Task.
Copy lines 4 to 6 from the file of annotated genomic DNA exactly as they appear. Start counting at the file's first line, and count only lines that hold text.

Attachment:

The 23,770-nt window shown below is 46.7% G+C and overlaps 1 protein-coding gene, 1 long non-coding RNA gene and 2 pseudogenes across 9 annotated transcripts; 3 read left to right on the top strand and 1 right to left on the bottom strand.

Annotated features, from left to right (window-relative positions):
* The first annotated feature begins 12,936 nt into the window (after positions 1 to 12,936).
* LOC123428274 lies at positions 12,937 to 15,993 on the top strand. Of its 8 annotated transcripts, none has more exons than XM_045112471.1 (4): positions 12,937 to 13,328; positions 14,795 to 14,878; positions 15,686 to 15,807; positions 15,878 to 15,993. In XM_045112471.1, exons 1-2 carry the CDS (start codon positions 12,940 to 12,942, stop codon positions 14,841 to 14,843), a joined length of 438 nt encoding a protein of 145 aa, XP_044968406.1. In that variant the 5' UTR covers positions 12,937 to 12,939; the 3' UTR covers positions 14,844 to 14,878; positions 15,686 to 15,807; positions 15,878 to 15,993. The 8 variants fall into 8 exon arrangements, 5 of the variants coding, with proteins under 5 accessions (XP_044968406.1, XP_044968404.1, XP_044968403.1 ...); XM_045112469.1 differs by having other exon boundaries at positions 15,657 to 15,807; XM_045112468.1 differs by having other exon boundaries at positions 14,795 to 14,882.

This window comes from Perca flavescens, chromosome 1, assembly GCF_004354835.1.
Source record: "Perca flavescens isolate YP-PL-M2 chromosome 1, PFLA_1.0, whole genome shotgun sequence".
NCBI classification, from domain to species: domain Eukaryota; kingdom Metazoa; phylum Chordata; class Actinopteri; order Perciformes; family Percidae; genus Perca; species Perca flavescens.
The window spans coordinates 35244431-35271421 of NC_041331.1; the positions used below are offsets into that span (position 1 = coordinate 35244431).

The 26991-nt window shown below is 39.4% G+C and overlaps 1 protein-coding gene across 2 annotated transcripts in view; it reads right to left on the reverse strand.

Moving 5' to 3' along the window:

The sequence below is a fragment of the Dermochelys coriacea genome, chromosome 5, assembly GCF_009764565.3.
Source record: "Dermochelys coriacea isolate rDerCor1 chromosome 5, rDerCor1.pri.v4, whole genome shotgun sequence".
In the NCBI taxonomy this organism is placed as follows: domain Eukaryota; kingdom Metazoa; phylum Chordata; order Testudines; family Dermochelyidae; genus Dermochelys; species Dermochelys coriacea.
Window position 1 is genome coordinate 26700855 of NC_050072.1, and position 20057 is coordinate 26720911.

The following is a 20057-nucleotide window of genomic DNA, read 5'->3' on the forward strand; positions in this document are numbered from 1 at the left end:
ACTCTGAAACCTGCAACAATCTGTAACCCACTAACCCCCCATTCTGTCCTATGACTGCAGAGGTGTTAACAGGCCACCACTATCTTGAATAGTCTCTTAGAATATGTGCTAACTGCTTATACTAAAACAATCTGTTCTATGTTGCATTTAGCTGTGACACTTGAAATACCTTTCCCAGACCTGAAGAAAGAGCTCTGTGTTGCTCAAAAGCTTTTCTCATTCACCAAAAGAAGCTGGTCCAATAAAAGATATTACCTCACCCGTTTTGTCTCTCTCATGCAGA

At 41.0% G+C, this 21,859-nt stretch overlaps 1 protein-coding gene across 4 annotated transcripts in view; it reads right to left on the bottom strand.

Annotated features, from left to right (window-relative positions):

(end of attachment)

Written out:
* LOC123428274 lies at positions 12,937 to 15,993 on the top strand. Of its 8 annotated transcripts, none has more exons than XM_045112471.1 (4): positions 12,937 to 13,328; positions 14,795 to 14,878; positions 15,686 to 15,807; positions 15,878 to 15,993. In XM_045112471.1, exons 1-2 carry the CDS (start codon positions 12,940 to 12,942, stop codon positions 14,841 to 14,843), a joined length of 438 nt encoding a protein of 145 aa, XP_044968406.1. In that variant the 5' UTR covers positions 12,937 to 12,939; the 3' UTR covers positions 14,844 to 14,878; positions 15,686 to 15,807; positions 15,878 to 15,993. The 8 variants fall into 8 exon arrangements, 5 of the variants coding, with proteins under 5 accessions (XP_044968406.1, XP_044968404.1, XP_044968403.1 ...); XM_045112469.1 differs by having other exon boundaries at positions 15,657 to 15,807; XM_045112468.1 differs by having other exon boundaries at positions 14,795 to 14,882.

This window comes from Perca flavescens, chromosome 1, assembly GCF_004354835.1.
Source record: "Perca flavescens isolate YP-PL-M2 chromosome 1, PFLA_1.0, whole genome shotgun sequence".